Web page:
The Donald Trump administration may be taking steps that undermine protections for LGBTI seniors, but California is going in the opposite direction.
California Governor Jerry Brown signed a bill last week protecting the state’s LGBTI seniors from discrimination in long-term care facilities.
Brown signed SB (Senate Bill) 219 into law on 4 October, Q Voice News reported.
Authored by state Senator Scott Wiener, an openly gay Democrat from San Francisco, SB 219 goes into effect on 1 January 2018.
Key components of the bill include requiring long-term care facilities to use the resident’s preferred name and pronoun and preventing facilities from denying admission based on anti-LGBTI attitudes of other residents.
The bill also prevents residents from being transferred or involuntarily discharged based on their actual or perceived sexual orientation, gender identity, gender expression or HIV status.
‘Our LGBT seniors paved the way for our community, and they went to hell and back to ensure our community’s survival and growth,’ Weiner said in a statement.
‘Ensuring these seniors can age with dignity and respect is the least we can do to support them, especially as they face discrimination, unique health challenges, and frequent lack of family support.’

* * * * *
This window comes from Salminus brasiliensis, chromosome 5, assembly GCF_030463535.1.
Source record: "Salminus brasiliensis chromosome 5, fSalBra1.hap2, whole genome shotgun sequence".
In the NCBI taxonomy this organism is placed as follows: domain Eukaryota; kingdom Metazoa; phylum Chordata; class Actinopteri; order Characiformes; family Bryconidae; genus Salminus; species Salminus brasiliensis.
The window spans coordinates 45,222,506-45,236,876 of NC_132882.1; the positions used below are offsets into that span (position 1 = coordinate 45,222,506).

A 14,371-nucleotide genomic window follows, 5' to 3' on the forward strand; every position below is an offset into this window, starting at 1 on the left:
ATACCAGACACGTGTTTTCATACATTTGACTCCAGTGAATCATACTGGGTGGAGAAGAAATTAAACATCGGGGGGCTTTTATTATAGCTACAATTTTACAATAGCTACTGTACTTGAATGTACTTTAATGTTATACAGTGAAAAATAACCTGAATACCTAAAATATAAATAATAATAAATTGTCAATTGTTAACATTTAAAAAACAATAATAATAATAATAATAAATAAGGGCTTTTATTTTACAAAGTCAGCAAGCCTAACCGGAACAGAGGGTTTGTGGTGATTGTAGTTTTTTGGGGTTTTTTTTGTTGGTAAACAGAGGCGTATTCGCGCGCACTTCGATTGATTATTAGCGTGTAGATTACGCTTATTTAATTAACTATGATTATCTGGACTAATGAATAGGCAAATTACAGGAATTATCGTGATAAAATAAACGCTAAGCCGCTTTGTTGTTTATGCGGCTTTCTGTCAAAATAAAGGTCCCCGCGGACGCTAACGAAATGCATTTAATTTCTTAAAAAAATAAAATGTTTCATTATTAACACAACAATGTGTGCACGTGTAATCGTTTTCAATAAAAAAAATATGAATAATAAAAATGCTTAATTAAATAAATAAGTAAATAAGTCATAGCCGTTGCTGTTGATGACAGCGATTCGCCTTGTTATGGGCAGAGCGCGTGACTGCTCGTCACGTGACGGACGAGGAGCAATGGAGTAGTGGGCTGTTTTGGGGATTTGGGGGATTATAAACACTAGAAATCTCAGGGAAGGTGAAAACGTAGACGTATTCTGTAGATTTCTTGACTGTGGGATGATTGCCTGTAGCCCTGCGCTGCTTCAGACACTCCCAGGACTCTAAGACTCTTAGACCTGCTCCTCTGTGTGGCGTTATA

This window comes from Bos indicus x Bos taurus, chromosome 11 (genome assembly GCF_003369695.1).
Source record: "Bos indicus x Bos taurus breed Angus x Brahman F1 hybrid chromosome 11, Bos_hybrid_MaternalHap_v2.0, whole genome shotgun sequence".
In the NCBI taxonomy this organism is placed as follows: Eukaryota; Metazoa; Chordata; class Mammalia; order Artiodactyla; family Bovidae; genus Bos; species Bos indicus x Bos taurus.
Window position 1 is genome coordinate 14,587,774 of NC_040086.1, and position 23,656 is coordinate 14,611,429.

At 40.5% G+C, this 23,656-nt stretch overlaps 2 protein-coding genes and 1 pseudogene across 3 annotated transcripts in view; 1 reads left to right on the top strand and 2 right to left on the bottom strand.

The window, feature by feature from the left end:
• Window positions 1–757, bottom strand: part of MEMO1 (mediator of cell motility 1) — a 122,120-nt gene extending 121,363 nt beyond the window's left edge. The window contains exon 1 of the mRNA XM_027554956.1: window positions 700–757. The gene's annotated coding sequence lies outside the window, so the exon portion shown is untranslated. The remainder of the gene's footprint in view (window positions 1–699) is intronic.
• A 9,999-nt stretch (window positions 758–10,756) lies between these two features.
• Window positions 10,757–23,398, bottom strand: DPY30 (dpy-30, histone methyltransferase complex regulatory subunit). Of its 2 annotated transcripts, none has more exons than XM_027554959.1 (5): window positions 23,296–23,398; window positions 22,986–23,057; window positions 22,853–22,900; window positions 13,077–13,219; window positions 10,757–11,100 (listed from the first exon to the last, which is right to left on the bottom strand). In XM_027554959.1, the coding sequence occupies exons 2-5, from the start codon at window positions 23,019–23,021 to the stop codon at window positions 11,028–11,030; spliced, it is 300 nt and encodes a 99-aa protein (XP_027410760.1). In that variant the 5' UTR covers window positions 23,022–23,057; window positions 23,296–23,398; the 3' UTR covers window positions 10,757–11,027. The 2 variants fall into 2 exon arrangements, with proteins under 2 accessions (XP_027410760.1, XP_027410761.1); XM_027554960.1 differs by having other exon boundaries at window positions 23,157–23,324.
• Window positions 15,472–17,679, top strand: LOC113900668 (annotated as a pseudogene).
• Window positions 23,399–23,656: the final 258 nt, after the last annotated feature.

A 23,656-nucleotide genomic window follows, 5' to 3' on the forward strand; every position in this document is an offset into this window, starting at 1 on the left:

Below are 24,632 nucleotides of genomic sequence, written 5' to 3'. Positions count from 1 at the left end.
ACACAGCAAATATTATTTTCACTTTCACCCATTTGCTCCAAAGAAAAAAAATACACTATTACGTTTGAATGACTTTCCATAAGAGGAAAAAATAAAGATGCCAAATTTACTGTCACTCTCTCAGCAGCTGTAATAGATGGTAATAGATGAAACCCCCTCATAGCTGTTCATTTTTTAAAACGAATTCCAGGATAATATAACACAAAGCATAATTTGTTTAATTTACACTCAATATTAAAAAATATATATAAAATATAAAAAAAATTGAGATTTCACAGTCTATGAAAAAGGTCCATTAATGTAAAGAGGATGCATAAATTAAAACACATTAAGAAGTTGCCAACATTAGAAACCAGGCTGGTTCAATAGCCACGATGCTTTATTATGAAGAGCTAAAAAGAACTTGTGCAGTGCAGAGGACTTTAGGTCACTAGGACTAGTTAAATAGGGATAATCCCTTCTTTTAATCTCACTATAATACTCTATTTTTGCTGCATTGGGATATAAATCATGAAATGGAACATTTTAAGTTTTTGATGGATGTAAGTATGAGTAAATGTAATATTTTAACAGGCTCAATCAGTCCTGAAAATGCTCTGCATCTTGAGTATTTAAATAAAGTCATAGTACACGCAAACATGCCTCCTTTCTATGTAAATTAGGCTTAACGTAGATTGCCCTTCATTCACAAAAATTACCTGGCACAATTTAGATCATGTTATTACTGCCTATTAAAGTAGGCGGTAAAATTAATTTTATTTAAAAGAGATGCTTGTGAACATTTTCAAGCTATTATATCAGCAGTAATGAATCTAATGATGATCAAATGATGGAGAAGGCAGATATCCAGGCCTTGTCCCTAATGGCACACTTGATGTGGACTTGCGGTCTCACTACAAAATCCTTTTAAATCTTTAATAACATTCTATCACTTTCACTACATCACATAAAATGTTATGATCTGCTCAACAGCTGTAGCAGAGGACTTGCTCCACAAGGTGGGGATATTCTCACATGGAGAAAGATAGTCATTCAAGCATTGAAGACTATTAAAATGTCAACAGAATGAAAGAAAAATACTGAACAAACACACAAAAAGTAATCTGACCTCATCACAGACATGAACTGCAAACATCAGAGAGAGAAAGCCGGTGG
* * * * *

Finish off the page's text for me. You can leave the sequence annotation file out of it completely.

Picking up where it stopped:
Weiner said the bill was needed because LGBTI seniors often end up going back in the closet when they enter long-term care facilities.
By contrast, last week, the Centers for Medicare and Medicaid Services (CMS), part of the U.S. Department of Health and Human Services, withdraw guidelines proposed under former President Barack Obama’s administration which would have provided protections for LGBTI seniors in long-term care facilities nationwide.
One provision of those proposed guidelines guaranteed that care facilities treat same-sex spouses the same as opposite-sex spouses.
A spokesperson for CMS said the guidelines were not needed due to the U.S. Supreme Court’s 2015 ruling the legalized same-sex marriage nationwide.
An estimated 1.5 million LGBTI people over 65 live in the United States. That number is projected to double by 2030, according to the nonprofit group Sage, which runs a national resource center on LGBTI aging.